Humans in poor countries have always been, and remain, in much closer contact with animals than those living in modern developed countries – where the vast majority of people live in urban and suburban areas, and modern mechanized agriculture feeds their national populations and exports food to the rest of the world. Diseases have arisen from human-to-animal contact for ages, but are spread more rapidly today because people are far more mobile and can rapidly travel across multiple borders before any infectious disease manifests itself.

Modern agriculture would greatly reduce human contact with wild and domesticated animals alike. And yet USAID climate and sustainability alarmists (and their allies) are intent on perpetuating ultra-organic subsistence farming in poor countries, while simultaneously restricting farmers’ land use options.

USAID seems to think that agriculture practices needed to feed growing populations is not merely “unsustainable” – but is not sustainable because it might cause dangerous climate change and pandemics. This is nonsense, but it is where the Climate Change Strategy takes the agency.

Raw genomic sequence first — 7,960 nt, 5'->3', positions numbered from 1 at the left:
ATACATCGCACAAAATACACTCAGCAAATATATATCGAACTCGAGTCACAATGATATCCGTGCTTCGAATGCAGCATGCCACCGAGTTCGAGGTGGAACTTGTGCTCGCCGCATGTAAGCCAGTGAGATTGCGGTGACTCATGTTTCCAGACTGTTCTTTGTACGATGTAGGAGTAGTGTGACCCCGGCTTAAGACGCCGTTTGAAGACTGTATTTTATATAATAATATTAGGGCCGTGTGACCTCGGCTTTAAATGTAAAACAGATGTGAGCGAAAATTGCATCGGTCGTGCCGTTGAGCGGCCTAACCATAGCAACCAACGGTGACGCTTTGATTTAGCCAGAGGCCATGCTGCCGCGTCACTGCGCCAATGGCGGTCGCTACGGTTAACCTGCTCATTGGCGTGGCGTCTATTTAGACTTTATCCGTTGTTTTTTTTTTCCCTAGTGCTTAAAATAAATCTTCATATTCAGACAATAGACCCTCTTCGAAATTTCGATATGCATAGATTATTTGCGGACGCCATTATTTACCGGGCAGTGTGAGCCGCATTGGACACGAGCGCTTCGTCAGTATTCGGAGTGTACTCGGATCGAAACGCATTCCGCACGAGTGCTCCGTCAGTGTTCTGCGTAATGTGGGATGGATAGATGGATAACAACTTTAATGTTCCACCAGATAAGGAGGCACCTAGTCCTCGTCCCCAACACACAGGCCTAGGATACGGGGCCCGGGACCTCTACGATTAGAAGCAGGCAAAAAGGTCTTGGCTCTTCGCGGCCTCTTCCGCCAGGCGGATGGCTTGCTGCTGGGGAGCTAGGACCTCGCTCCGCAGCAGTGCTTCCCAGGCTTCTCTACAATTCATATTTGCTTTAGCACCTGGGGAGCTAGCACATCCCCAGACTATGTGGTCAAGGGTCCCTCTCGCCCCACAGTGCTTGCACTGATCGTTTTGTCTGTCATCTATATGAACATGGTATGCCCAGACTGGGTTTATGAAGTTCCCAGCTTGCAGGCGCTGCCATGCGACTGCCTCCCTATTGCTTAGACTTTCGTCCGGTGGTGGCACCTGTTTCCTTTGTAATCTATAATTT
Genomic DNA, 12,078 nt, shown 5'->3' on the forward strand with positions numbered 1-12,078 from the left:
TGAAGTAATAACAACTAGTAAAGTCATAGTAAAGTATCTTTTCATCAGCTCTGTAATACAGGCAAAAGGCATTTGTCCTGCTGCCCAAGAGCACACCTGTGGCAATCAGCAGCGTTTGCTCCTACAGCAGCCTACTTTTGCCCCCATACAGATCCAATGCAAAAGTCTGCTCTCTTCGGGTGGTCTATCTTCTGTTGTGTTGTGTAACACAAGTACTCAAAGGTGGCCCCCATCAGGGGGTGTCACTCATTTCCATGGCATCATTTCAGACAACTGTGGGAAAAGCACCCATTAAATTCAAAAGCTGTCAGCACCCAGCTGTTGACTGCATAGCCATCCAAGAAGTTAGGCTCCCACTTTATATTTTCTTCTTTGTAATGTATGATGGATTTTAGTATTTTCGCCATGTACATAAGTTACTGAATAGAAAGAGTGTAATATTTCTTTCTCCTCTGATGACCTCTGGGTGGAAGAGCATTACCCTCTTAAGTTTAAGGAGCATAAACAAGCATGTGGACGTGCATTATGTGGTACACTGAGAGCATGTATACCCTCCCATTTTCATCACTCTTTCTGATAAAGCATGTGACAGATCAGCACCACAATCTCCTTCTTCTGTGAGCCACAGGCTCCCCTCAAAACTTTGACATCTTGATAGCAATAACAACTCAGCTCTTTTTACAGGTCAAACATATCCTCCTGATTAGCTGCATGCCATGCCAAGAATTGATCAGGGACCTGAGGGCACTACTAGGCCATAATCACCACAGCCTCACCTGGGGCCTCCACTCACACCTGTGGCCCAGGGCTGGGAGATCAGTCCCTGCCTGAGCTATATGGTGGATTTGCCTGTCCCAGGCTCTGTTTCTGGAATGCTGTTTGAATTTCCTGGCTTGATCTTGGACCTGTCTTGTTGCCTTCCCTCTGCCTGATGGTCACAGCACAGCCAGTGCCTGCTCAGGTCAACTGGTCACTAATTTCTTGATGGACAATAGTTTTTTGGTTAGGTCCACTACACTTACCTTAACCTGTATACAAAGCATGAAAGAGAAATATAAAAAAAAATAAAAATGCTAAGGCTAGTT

Land use changes and modern agriculture in America, Canada and Europe have not resulted in global pandemics, nor has climate change – “unchecked” or otherwise, manmade or natural. That poor countries would somehow have a 180-degree opposite experience defies logic, experience and common sense.

Whoever concocted this nonsense seems to be determined to expand their personal and USAID influence and control, to intrude in every corner of international life. They are equally determined to justify their agenda by resorting to every faddish, fear-inspiring term they have set their eyes on. It is junk science and government overreach at its worst.

Conclusion: USAID, the White House and Congress must recognize reality

The Climate Change Strategy is a green cancer that has spread throughout USAID. It is eco-imperialist, carbon colonialist and callously inhumane. It violates the most basic human right to have access to the modern energy, agricultural, disease control and other technologies that create the jobs, living standards, leisure time, health, prosperity and longevity that we in developed nations almost take as our birthright.